"It's tough to get past all the cat videos."

From their earliest days, there has a been a current in All Them Witches' music that has come from outside the continuum of our collective perceptions. On 2013's Lightning at the Door they drew a bigger chalk circle in the center of the crossroads and conjured a haunting occult- blues. On 2015's New West Records debut Dying Surfer Meets His Maker they dove the depths of oceanic canyons and surfaced with a shining psychedelia. Sleeping Through The War is the next step in that progression.

"We write in every way possible," says Parks. "There's no limitations on it, no I'm going to come to it with this song and this is how it's going to go. It's more like stretching your arms out and seeing who can grab what and seeing what fits together from there.

"This is the most I've ever sang on a record, so my writing process was a little bit different than on the other ones. We weren't relying on long, drawn out jam sections we were putting more of a storyline into the songs.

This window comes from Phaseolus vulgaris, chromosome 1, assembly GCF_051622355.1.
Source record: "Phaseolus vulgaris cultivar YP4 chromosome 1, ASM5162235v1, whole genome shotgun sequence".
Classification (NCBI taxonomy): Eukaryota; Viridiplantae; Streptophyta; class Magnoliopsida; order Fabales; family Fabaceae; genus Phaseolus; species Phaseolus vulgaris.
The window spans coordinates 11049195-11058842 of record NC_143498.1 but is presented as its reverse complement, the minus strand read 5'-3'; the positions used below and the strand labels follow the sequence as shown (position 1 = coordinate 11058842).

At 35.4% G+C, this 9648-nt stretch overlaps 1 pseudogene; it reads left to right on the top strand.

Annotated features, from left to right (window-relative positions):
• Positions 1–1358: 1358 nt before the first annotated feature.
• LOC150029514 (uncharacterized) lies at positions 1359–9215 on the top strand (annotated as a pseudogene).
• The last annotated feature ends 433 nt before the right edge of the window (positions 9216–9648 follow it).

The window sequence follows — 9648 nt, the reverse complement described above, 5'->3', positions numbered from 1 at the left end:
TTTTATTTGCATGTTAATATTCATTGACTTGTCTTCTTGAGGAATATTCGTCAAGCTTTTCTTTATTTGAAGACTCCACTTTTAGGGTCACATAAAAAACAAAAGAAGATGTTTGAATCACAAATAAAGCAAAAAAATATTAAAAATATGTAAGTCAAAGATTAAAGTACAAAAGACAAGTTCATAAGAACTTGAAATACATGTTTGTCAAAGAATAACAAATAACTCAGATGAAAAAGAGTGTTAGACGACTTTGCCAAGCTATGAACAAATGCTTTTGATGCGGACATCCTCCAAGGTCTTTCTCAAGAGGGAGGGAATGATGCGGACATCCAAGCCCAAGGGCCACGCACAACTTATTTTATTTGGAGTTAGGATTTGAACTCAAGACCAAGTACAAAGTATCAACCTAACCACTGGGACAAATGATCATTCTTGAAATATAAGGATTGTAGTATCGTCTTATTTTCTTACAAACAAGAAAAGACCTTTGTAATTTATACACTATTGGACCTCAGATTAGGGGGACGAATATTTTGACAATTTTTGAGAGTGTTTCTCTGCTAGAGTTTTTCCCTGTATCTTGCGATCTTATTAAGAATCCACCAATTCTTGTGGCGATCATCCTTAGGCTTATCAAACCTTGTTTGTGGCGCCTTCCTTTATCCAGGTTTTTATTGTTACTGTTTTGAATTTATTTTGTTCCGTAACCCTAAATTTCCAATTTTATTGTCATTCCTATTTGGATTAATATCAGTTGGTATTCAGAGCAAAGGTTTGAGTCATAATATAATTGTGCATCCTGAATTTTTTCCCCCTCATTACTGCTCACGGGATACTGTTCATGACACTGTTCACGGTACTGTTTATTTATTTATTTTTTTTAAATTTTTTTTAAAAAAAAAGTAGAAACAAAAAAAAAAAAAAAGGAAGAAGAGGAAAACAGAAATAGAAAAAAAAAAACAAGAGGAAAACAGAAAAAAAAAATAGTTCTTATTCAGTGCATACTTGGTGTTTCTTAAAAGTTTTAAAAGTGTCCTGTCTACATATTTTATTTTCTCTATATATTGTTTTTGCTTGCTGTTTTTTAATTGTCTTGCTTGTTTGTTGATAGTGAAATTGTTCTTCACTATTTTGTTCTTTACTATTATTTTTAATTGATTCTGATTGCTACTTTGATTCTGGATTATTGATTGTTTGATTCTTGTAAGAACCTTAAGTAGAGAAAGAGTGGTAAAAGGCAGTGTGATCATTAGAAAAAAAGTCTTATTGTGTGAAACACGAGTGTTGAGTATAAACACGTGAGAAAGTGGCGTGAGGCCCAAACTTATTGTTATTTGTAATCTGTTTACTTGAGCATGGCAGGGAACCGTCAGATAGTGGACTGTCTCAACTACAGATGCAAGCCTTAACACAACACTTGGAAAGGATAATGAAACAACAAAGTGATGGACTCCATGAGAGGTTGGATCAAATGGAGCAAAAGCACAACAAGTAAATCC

"The songs are catchier, they're faster and there's more singing. Or talking. Or whatever I'm doing."
The result is evidence of the adventure, beauty, and excitement that lies on the other side of the galaxy. The fundamental laws that govern Sleeping Through The War are the same fundamentals that have made ATW a cult favorite - big fuzz, deep grooves, cosmic vision - but the journey through the wormhole has brought something else.

"It's more brain than body," says Parks. "Everybody kind of knows where they are going even if nobody knows where the song is going. We're good at juggling the torch around, making sure everyone gets to play...

"Allan has this really unique approach to playing Rhodes. Robby's drums sound weird in soundcheck he has all of these weird tones but he knows where he's putting them in the mix himself. I have a weird bass tone, but somehow it clicks. We didn't come into it trying to blend our sounds together. That comes from relying on something you already have, relying on something that has its own unique personality."